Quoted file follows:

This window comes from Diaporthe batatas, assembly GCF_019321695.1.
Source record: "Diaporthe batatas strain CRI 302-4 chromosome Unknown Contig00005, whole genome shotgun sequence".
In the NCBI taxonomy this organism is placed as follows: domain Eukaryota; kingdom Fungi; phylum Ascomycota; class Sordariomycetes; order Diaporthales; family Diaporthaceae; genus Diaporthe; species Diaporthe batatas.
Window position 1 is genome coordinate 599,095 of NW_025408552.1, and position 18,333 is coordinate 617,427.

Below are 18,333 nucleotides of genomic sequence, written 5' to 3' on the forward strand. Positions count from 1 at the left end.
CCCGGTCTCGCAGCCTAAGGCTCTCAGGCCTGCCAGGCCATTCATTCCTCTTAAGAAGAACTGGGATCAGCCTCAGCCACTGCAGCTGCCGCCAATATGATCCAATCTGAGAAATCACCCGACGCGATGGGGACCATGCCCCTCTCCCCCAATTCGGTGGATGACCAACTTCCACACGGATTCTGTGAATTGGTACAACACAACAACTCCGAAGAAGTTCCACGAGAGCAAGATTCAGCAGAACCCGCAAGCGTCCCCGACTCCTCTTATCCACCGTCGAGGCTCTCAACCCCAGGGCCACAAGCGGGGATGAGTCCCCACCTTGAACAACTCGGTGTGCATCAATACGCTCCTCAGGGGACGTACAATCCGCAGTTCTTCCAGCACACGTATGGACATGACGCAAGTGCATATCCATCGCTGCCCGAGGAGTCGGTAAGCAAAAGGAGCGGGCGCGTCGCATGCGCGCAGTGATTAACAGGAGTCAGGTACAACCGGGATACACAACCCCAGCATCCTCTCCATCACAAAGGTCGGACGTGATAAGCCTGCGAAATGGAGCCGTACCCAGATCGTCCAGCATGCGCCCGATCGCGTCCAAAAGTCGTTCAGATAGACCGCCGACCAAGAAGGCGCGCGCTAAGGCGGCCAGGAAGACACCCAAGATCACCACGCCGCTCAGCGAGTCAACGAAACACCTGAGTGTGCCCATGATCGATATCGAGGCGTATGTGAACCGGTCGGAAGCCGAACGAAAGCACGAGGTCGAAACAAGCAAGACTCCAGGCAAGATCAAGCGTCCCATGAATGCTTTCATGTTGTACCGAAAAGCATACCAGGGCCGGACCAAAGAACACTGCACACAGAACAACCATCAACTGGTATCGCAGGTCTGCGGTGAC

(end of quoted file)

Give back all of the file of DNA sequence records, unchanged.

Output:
This window comes from Diaporthe batatas, assembly GCF_019321695.1.
Source record: "Diaporthe batatas strain CRI 302-4 chromosome Unknown Contig00005, whole genome shotgun sequence".
In the NCBI taxonomy this organism is placed as follows: domain Eukaryota; kingdom Fungi; phylum Ascomycota; class Sordariomycetes; order Diaporthales; family Diaporthaceae; genus Diaporthe; species Diaporthe batatas.
Window position 1 is genome coordinate 599,095 of NW_025408552.1, and position 18,333 is coordinate 617,427.

Below are 18,333 nucleotides of genomic sequence, written 5' to 3' on the forward strand. Positions count from 1 at the left end.
CCCGGTCTCGCAGCCTAAGGCTCTCAGGCCTGCCAGGCCATTCATTCCTCTTAAGAAGAACTGGGATCAGCCTCAGCCACTGCAGCTGCCGCCAATATGATCCAATCTGAGAAATCACCCGACGCGATGGGGACCATGCCCCTCTCCCCCAATTCGGTGGATGACCAACTTCCACACGGATTCTGTGAATTGGTACAACACAACAACTCCGAAGAAGTTCCACGAGAGCAAGATTCAGCAGAACCCGCAAGCGTCCCCGACTCCTCTTATCCACCGTCGAGGCTCTCAACCCCAGGGCCACAAGCGGGGATGAGTCCCCACCTTGAACAACTCGGTGTGCATCAATACGCTCCTCAGGGGACGTACAATCCGCAGTTCTTCCAGCACACGTATGGACATGACGCAAGTGCATATCCATCGCTGCCCGAGGAGTCGGTAAGCAAAAGGAGCGGGCGCGTCGCATGCGCGCAGTGATTAACAGGAGTCAGGTACAACCGGGATACACAACCCCAGCATCCTCTCCATCACAAAGGTCGGACGTGATAAGCCTGCGAAATGGAGCCGTACCCAGATCGTCCAGCATGCGCCCGATCGCGTCCAAAAGTCGTTCAGATAGACCGCCGACCAAGAAGGCGCGCGCTAAGGCGGCCAGGAAGACACCCAAGATCACCACGCCGCTCAGCGAGTCAACGAAACACCTGAGTGTGCCCATGATCGATATCGAGGCGTATGTGAACCGGTCGGAAGCCGAACGAAAGCACGAGGTCGAAACAAGCAAGACTCCAGGCAAGATCAAGCGTCCCATGAATGCTTTCATGTTGTACCGAAAAGCATACCAGGGCCGGACCAAAGAACACTGCACACAGAACAACCATCAACTGGTATCGCAGGTCTGCGGTGAC